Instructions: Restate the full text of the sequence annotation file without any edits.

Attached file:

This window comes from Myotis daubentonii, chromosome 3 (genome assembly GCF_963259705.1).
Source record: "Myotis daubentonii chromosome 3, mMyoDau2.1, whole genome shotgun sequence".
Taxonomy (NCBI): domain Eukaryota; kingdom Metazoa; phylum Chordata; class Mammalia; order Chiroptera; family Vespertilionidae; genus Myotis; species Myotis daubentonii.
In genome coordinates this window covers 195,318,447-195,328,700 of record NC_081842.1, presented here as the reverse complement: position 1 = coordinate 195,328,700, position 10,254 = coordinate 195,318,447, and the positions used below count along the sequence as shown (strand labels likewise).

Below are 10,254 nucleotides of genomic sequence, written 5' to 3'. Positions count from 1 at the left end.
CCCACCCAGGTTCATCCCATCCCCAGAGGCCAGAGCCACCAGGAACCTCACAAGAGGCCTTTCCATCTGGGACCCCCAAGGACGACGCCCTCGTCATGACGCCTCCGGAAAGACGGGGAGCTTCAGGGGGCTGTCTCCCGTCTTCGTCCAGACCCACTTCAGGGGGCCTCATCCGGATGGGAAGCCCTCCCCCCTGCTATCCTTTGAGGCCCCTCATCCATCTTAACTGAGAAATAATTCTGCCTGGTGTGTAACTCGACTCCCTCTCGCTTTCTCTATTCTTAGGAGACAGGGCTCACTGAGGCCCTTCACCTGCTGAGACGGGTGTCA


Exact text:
This window comes from Myotis daubentonii, chromosome 3 (genome assembly GCF_963259705.1).
Source record: "Myotis daubentonii chromosome 3, mMyoDau2.1, whole genome shotgun sequence".
Taxonomy (NCBI): domain Eukaryota; kingdom Metazoa; phylum Chordata; class Mammalia; order Chiroptera; family Vespertilionidae; genus Myotis; species Myotis daubentonii.
In genome coordinates this window covers 195,318,447-195,328,700 of record NC_081842.1, presented here as the reverse complement: position 1 = coordinate 195,328,700, position 10,254 = coordinate 195,318,447, and the positions used below count along the sequence as shown (strand labels likewise).

Below are 10,254 nucleotides of genomic sequence, written 5' to 3'. Positions count from 1 at the left end.
CCCACCCAGGTTCATCCCATCCCCAGAGGCCAGAGCCACCAGGAACCTCACAAGAGGCCTTTCCATCTGGGACCCCCAAGGACGACGCCCTCGTCATGACGCCTCCGGAAAGACGGGGAGCTTCAGGGGGCTGTCTCCCGTCTTCGTCCAGACCCACTTCAGGGGGCCTCATCCGGATGGGAAGCCCTCCCCCCTGCTATCCTTTGAGGCCCCTCATCCATCTTAACTGAGAAATAATTCTGCCTGGTGTGTAACTCGACTCCCTCTCGCTTTCTCTATTCTTAGGAGACAGGGCTCACTGAGGCCCTTCACCTGCTGAGACGGGTGTCA